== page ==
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Could pot save San Francisco? SF Weed Week seeks to revitalize city

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California’s Bay Area has long been an epicenter of cannabis culture, but San Francisco is getting a bad rap as of late. From a pandemic-induced economic downturn to a rise in crime, people have left the cities in droves. But could pot bring them back? If you ask veteran cannabis journalist and senior Leafly editor David Downs, the answer is a resounding “yes.”

The creator of the upcoming SF Weed Week happening April 13 – 19, Downs is planning a multi-day experience that will see consumers, cultivators, and industry professionals traverse the city to celebrate all things cannabis. 

Much like Restaurant Week or Beer Week, SF Weed Week features some of California’s top growers and brands showcasing their latest and greatest at iconic consumption lounges and dispensaries. From exclusive product drops to an art exhibit celebrating weed packaging, activities span the vertical—and the city of San Francisco itself.

“This is a thing that can almost only happen in San Francisco because we have licensed lounges, because we have so many great growers on tap, and because we have such a critical mass of people to come out,” Downs told GreenState.

“The city is 36 percent empty downtown from a commercial square footage rental perspective,” he explained. “My vision is a thriving and exemplary city of San Francisco, cannabis industry, and cannabis culture.”

“Weed growers are rock stars…”

Downs was inspired to create SF Weed Week after reminiscing about record release shows at the famed Amoeba Records. Legions of loyal fans would line the streets, waiting to catch a glimpse of their favorite artists before securing a copy of their newest drops. It’s a vibe Downs hopes to recreate for the cannabis community.

“To me, weed growers are rockstars, and strains are celebrities—I just want to give these strain releases the same rock star treatment.”

Confirmed cultivators and breeders include Sunset Connect, Cipher Genetics, Purple City Genetics, Uncle Dad Vibes, Compound Genetics, Sonoma Hills Farm, Fig Farms, Sense Cannabis, Moon Made Farms, Greenshock Farms, and MOCA Humboldt (RSVPs are recommended; the full lineup and schedule are available on Downs equated the roster with the legendary Outside Lands music festival, which brings A-list acts to Golden Gate Park every summer.

“A lot of people are starstruck when they see these folks that are growing the flower that they like to smoke every single day,” laughed Sabrina Pacheco, a founding advisor of SF Weed Week. “There are so many smaller cultivators in San Francisco and brands and all these great lounges and I think together, the more conversation that they can all put out to the world and welcome folks back in San Francisco via cannabis—it’s something that could be very magical during 4/20.”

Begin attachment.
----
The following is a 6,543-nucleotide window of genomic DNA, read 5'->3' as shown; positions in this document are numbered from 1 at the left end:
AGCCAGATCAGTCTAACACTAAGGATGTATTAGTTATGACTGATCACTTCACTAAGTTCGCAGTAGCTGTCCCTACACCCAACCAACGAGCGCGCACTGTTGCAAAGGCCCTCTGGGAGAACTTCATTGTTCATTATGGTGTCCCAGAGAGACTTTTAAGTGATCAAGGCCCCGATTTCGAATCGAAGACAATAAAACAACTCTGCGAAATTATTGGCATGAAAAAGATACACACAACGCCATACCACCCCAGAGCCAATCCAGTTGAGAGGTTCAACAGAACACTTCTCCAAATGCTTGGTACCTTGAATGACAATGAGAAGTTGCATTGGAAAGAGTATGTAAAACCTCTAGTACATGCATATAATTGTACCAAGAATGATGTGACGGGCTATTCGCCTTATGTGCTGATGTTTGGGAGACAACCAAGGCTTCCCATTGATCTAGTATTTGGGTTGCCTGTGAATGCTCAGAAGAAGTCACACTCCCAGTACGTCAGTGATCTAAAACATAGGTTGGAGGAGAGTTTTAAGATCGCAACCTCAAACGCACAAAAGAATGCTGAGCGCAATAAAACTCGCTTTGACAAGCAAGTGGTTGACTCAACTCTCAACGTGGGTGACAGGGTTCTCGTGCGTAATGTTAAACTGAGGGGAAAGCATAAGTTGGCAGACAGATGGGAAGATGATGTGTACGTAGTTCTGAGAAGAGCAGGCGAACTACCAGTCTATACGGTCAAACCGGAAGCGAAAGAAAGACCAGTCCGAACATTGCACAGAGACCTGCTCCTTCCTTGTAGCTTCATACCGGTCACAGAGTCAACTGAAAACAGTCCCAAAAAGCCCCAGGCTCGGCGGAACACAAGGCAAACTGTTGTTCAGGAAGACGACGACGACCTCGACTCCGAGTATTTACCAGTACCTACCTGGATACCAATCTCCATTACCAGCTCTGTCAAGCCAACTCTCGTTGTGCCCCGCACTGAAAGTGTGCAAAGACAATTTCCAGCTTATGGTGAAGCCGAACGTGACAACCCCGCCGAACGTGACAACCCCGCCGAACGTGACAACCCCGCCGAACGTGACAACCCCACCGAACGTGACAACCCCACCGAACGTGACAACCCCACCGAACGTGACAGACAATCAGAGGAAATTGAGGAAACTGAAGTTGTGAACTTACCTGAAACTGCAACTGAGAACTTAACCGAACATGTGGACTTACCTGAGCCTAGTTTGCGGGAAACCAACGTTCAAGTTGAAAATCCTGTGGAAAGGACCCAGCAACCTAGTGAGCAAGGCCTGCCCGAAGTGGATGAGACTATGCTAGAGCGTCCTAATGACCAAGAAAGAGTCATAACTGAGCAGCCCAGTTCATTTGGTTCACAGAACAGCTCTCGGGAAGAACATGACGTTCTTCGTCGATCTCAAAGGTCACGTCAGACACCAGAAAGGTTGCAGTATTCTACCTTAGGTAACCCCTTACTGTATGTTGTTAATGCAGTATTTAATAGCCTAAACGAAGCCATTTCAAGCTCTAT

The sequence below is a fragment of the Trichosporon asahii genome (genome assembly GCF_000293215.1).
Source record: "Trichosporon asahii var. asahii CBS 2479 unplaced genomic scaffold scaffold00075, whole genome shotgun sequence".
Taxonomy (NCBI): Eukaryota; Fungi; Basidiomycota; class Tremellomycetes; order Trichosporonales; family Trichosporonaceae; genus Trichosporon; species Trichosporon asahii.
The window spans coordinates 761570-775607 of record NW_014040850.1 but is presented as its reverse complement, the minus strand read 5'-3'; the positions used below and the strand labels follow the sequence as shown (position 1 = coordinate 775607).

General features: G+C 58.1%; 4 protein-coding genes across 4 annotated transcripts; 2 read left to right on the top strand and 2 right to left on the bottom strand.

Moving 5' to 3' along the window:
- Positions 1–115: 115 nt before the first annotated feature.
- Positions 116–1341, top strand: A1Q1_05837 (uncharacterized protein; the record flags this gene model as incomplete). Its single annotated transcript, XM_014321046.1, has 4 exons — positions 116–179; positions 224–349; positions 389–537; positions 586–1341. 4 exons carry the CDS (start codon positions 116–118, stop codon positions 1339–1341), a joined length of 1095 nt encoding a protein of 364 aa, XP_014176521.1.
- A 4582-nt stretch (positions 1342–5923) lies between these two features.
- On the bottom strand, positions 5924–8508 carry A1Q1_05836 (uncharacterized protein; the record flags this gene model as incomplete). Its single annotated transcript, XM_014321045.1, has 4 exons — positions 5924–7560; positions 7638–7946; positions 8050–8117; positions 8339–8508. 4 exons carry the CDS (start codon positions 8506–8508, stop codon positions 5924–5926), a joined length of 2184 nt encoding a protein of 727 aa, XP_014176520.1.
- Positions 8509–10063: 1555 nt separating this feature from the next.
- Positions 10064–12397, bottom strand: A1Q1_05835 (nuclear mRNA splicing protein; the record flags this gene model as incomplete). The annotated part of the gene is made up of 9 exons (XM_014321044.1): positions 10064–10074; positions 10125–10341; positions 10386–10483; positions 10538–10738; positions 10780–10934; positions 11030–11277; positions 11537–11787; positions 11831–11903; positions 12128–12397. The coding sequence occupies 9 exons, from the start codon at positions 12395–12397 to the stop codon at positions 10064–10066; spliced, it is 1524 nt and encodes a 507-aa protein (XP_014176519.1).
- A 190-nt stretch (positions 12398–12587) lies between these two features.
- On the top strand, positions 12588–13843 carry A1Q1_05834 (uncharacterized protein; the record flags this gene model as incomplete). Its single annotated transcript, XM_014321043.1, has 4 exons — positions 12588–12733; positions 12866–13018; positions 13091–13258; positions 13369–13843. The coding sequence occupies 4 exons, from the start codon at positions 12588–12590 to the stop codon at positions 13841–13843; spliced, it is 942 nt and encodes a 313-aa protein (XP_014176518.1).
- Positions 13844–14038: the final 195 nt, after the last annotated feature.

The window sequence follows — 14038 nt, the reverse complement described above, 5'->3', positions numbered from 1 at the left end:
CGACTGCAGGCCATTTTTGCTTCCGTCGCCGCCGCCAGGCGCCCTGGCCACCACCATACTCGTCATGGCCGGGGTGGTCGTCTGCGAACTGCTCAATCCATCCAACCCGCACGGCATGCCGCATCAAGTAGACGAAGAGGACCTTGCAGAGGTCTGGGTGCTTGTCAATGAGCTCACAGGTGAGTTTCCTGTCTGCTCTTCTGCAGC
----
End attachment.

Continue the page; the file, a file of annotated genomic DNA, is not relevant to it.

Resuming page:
The venerable tour de force showcases cannabis culture in a way that’s never been done before. Attendees will visit a wide range of weed venues, including Mission Cannabis Club, Meadow HQ, Mirus Gallery, Sparc on Polk, Moe Greens, Solful on Irving Street, The Vapor Room, and Flore. 

After interacting with their favorite brands, SF Weed Week guests will have the chance to pre-order the exclusive drops on display—a somewhat new concept for the California cannabis industry. Downs hopes the idea will stick and provide an economic stimulus to producers and retailers alike, with the goal of bringing Weed Week to other cities across the country.

Get to the Bag

Another unique aspect of SF Weed Week is the Get to the Bag cannabis mylar bag exhibition and retrospective at Mirus Gallery & Art Bar. The first-of-its-kind exhibition features over 400 iconic mylar bags from more than 50 brands from both regulated and traditional markets, representing millions of dollars in IP. Opening night celebrations are scheduled for Friday, April 5th, and the show will run through April 23.

The weed packaging game has evolved considerably since back in the day when buds were sold in non-descript baggies. The mylars of today enable producers to tell their brand story, express their ethos, and catch consumers’ eyes. Downs believes the space has largely been underestimated, both in terms of the packaging designers and the rabid fans who buy them.

“What I learned programming this is that the cannabis mylar bag is an extremely active, aesthetically refined corner of the art world,” he said, adding visitors should expect a rather pungent exhibit. “It’s a mirror into the cannabis culture because bag makers will tell you they’re trying to please consumers, and consumers are clamoring for variety in their bag designs and art, even if the weed in there is the same.”

The poster for the Get to the Bag cannabis art exhibition and retrospective. Photo: SF Weed Week

With the official Hippie Hill event canceled this year, anticipation is high for SF Weed Week—no pun intended. According to a news release from city officials, cannabis fans should direct their attention to the inaugural weeklong fest. While locals will likely lament the loss of Hippie Hill 2024, the potential for SF Weed Week to bring desperately-needed business to San Francisco is the silver lining.

“I want to put the Bat-signal out for everybody to come to downtown San Francisco,” Downs concluded.



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